These days, you’d be forgiven for mistaking the Cubs’ bench for a passable major-league team. When Manager Joe Maddon stacks the lineup with lefties, Jorge Soler (.264 TAv), Javier Baez (.282), Austin Jackson (.198), Starlin Castro (.240), Matt Szczur (.231) and Chris Denorfia (.243) find themselves manning the bench. And when righties are needed on the field, Kyle Schwarber (.310), Tommy La Stella (.284), Chris Coghlan (.283), and sometimes even Miguel Montero (.279) ride the pine at Wrigley. That crowd—particularly the lefty group—is a tough one to beat, and lately the league has had trouble doing exactly that.
But here’s the thing: I’ve left one name out. And for those discerning title-readers among you, it’ll come as no surprise: Jonathan Herrera. After a season of fairly significant contributions to the club, he now finds himself a man without much of a role on the team. And this is man who made 16 starts at second base this season, and nine at third! After the ascendance of Russell and Baez, in particular, Herrera went a spell as a pinch-hitter and defensive replacement late in games the Cubs were winning. Now, with the re-emergence of Castro and the renewed health of La Stella, even that role has been taken away from him.
I think that’s a shame, because Herrera’s brought a fair amount to this team. Sure, his triple-slash line (.230/.242/.333) doesn’t exactly look brilliant, but his defense has been passable, and he’s permitted Maddon to feel comfortable that late in games a ball hit up the middle will be turned into a double play more often than not. That’s worth something; and it was especially helpful early in the season when the Cubs’ fundamental defensive play was in question. He also did things like this, in addition to giving us the bubble-gum rally cap:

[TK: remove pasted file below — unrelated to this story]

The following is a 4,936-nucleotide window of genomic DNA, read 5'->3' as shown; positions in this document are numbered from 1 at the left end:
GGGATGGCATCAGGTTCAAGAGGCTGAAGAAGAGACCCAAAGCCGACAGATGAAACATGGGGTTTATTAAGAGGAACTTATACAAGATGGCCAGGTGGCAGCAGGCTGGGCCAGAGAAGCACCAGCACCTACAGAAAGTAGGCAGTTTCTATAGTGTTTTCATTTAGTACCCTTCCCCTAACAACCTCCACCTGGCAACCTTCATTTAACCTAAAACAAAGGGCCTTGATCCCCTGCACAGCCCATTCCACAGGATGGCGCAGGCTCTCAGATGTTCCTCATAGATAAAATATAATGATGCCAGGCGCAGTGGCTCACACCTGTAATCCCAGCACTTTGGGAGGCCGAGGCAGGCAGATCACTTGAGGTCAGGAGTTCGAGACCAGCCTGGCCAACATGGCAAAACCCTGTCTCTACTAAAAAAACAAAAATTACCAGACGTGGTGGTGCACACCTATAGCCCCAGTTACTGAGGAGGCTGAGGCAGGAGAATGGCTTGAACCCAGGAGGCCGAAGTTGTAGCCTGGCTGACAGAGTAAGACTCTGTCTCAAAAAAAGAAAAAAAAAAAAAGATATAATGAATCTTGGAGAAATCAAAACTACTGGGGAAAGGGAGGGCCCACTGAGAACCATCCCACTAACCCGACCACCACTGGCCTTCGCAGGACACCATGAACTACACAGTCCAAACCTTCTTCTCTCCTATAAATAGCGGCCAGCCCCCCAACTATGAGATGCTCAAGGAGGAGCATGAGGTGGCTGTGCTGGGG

Herrera’s declining fortunes are also a shame because he’s exactly the type of player who’ll never be a star. He doesn’t hit a lot, and his defense, while solid, is never going to wow you the way Andrelton Simmons or Russell might. At 18 years of age, he was signed as an undrafted free agent by the Colorado Rockies in 2002 and made his debut for the defending National League champs while filling in for an injured Troy Tulowitzki in the early part of the 2008 season. Talk about a way to break into the big leagues.
Herrera left Colorado via trade in the 2013-14 offseason, playing another season for a team one year removed from pennant glory. The 2014 season turned out to be a tough one for him, as limited playing time and weak performance led him to be outrighted to the Triple-A Pawtucket Red Sox at the end of the season. He rejected the assignment, underwent offseason elbow surgery, and finally signed with the Cubs in early December 2014.
In all likelihood, Herrera won’t make the playoff roster. His spot will be needed for a speedster, like Berry, or a strong bat off the bench, like Denorfia. His skills as a defensive replacement will be covered by the likes of Baez, Castro, and even La Stella. He’s a superfluous man on a team that has prized redundancy over all else, and while that’s great news for the surging Cubs, it likely means the end of the Chicago tenure of a man who’s come in to town, done his business in the best way he can, and seen the team pass him by.
If that feels tough, it’s because it is. In the course of six months of summer baseball in Chicago, the Cubs have gone from a team that needs Jonathan Herrera to a team that can cast him aside. They’ll play on into the crisp October air flying higher than they’ve flown in a half-decade and, in part, it’ll be because of what he did here in that Chicago summer. You don’t have to remember Herrera; but you should not forget him. Baseball is a game of many things, and sometimes it’s a game that passes you by. Let us not forget Jonathan Herrera.
Lead photo courtesy Caylor Arnold—USA Today Sports.